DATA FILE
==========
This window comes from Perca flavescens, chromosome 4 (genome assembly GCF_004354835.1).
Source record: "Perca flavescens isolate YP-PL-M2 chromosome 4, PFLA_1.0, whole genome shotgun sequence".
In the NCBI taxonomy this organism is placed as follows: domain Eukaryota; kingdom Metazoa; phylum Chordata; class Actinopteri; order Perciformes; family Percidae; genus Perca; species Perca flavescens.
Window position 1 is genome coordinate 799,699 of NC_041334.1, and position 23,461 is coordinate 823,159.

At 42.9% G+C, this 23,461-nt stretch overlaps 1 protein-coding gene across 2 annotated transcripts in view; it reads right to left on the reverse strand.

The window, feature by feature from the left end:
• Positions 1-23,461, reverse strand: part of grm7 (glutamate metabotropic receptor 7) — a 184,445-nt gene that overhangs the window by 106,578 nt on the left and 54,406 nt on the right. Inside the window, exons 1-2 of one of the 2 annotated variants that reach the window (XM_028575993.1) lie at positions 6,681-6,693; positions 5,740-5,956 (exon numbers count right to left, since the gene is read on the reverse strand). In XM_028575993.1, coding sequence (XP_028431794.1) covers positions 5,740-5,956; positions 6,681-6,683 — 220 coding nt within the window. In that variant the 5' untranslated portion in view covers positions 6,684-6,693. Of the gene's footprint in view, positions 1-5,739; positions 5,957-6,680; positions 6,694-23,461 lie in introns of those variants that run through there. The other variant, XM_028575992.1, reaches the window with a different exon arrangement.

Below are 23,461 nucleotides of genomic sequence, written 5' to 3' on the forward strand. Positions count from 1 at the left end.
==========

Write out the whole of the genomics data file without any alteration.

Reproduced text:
This window comes from Perca flavescens, chromosome 4 (genome assembly GCF_004354835.1).
Source record: "Perca flavescens isolate YP-PL-M2 chromosome 4, PFLA_1.0, whole genome shotgun sequence".
In the NCBI taxonomy this organism is placed as follows: domain Eukaryota; kingdom Metazoa; phylum Chordata; class Actinopteri; order Perciformes; family Percidae; genus Perca; species Perca flavescens.
Window position 1 is genome coordinate 799,699 of NC_041334.1, and position 23,461 is coordinate 823,159.

At 42.9% G+C, this 23,461-nt stretch overlaps 1 protein-coding gene across 2 annotated transcripts in view; it reads right to left on the reverse strand.

The window, feature by feature from the left end:
• Positions 1-23,461, reverse strand: part of grm7 (glutamate metabotropic receptor 7) — a 184,445-nt gene that overhangs the window by 106,578 nt on the left and 54,406 nt on the right. Inside the window, exons 1-2 of one of the 2 annotated variants that reach the window (XM_028575993.1) lie at positions 6,681-6,693; positions 5,740-5,956 (exon numbers count right to left, since the gene is read on the reverse strand). In XM_028575993.1, coding sequence (XP_028431794.1) covers positions 5,740-5,956; positions 6,681-6,683 — 220 coding nt within the window. In that variant the 5' untranslated portion in view covers positions 6,684-6,693. Of the gene's footprint in view, positions 1-5,739; positions 5,957-6,680; positions 6,694-23,461 lie in introns of those variants that run through there. The other variant, XM_028575992.1, reaches the window with a different exon arrangement.

Below are 23,461 nucleotides of genomic sequence, written 5' to 3' on the forward strand. Positions count from 1 at the left end.